What vehicle did he travel in? "We use Mercedes Benz trucks which have been purpose-built to get the most out of this type of travel," John says. "They can go off road, which means we can get to places that would be almost impossible to access using public transport.

"They carry loads of water so passengers don’t have to buy their own water bottle, which is environmentally friendly - and cheap!."

John tells us that on some of the vehicles the canvas roof can be removed for an unrivalled view as you’re travelling. They also have their own names. "Claudia and Naomi are amongst our ‘super models’," he chuckles.

In it together

Travelling overland as a group, John explains everyone usually took it in turns to cook barbeques and make salads and sandwiches whilst on the road. "But we were copiously catered for at our Pantanal lodge," he says, "and on remaining nights ate out locally."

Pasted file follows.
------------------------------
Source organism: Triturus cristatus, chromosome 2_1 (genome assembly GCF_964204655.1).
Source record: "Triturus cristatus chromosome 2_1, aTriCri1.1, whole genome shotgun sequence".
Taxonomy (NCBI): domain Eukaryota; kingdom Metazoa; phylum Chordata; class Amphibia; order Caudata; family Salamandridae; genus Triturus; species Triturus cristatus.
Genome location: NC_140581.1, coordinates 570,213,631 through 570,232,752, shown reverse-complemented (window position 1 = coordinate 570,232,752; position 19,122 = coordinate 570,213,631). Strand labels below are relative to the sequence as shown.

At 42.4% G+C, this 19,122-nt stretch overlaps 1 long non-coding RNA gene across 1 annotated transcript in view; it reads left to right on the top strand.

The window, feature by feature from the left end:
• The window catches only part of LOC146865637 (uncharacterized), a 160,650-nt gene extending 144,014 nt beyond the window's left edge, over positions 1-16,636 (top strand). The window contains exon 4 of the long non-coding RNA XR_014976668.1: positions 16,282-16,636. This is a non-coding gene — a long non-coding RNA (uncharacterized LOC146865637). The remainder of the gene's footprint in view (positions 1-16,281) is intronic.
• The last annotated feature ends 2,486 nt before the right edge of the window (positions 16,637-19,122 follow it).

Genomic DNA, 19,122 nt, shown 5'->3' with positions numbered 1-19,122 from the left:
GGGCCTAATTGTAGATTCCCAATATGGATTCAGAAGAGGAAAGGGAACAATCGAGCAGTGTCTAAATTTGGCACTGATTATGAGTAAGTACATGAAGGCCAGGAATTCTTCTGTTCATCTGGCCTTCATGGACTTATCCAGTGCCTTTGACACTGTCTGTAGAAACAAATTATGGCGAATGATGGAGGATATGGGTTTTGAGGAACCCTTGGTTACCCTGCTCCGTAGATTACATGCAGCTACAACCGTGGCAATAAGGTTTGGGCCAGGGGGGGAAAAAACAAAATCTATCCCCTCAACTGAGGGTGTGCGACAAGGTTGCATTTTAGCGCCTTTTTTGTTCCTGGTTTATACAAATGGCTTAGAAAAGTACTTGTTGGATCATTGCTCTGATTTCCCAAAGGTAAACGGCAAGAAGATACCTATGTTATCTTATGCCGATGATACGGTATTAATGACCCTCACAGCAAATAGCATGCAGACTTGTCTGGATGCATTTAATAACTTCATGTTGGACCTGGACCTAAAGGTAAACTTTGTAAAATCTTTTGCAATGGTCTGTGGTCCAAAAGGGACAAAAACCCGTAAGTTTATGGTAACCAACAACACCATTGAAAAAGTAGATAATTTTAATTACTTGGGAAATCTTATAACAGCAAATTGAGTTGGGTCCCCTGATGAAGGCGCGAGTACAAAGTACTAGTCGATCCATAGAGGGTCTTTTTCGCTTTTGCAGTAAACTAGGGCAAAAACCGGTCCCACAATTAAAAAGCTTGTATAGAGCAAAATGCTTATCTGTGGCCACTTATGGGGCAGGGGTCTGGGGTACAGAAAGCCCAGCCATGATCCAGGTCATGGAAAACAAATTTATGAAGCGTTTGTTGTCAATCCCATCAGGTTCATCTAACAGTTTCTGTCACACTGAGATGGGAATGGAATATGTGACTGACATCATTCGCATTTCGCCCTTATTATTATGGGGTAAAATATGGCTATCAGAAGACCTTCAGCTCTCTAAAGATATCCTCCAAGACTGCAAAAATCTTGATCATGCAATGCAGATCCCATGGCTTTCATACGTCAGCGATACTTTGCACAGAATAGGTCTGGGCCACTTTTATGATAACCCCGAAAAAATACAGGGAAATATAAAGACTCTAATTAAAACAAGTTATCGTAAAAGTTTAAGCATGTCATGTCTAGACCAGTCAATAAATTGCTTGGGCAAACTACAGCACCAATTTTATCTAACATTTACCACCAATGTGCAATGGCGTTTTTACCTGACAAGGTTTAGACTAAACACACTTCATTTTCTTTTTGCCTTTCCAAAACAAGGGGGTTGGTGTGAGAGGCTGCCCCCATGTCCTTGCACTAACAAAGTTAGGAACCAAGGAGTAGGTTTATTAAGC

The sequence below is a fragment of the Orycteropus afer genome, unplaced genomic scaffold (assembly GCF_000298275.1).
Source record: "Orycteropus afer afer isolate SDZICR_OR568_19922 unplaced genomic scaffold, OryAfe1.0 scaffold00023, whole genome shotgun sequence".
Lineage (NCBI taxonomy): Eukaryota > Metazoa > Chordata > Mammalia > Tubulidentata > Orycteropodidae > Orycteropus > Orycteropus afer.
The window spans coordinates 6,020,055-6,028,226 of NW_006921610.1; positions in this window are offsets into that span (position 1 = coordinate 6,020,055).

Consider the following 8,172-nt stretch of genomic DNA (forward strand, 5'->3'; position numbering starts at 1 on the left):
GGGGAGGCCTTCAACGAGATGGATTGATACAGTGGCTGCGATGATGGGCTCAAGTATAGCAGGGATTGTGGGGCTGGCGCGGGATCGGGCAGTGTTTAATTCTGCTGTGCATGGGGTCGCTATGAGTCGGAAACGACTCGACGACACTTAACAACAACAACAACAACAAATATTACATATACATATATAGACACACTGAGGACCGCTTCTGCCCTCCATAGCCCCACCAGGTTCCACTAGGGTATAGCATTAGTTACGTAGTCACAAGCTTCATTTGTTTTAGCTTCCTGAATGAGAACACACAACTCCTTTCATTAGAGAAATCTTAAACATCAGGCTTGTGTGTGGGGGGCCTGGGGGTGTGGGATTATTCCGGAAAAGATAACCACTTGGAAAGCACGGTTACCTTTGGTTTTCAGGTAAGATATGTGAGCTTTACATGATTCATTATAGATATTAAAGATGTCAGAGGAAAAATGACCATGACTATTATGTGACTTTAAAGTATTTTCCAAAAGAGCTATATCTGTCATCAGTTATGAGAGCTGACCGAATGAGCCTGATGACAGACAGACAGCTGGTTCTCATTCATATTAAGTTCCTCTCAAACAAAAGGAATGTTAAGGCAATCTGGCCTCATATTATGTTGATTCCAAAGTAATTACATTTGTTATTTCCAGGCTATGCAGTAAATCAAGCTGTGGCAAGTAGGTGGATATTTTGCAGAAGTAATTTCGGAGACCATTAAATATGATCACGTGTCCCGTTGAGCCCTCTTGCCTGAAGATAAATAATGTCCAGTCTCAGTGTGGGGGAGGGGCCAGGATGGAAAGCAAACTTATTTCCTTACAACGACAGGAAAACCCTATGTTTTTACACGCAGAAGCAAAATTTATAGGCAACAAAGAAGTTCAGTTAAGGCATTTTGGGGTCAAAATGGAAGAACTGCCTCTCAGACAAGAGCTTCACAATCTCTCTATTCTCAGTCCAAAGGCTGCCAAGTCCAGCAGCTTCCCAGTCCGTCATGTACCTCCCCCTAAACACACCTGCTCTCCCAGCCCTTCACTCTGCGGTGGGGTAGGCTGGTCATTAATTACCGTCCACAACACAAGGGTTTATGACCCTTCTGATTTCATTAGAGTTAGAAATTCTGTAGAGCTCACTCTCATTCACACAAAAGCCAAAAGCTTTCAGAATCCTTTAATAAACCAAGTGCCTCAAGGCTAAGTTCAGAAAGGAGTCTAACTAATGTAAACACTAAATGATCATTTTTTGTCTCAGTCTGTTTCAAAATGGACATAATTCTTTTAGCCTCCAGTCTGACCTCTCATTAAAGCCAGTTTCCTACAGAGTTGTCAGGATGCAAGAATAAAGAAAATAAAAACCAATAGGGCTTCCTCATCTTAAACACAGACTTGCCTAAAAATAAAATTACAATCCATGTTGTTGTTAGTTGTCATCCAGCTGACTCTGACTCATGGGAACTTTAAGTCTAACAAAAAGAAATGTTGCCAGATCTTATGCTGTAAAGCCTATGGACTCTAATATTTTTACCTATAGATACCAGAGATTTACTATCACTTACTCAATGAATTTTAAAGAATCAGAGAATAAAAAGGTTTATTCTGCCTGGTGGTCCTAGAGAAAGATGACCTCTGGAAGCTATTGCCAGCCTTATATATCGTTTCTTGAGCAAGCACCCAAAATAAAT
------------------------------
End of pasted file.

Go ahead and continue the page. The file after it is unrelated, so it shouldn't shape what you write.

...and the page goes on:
Although the trip was intended to be predominantly camping, the 12-year-coldest snap conspired against the group, so they upgraded to hostel rooms most nights, which provided a very comfortable alternative.

How much was the trip? "The trip itself costs £695," John says. "Plus a kitty cost of US$780 for group expenditure like accommodation, food and entrance fees. Flights are extra."

We’re keen to find out what interesting stories John has from his fortnight on the road. "Well, what happens on trip usually stays on trip!" he says, potentially masking some dark holiday secrets. I press further.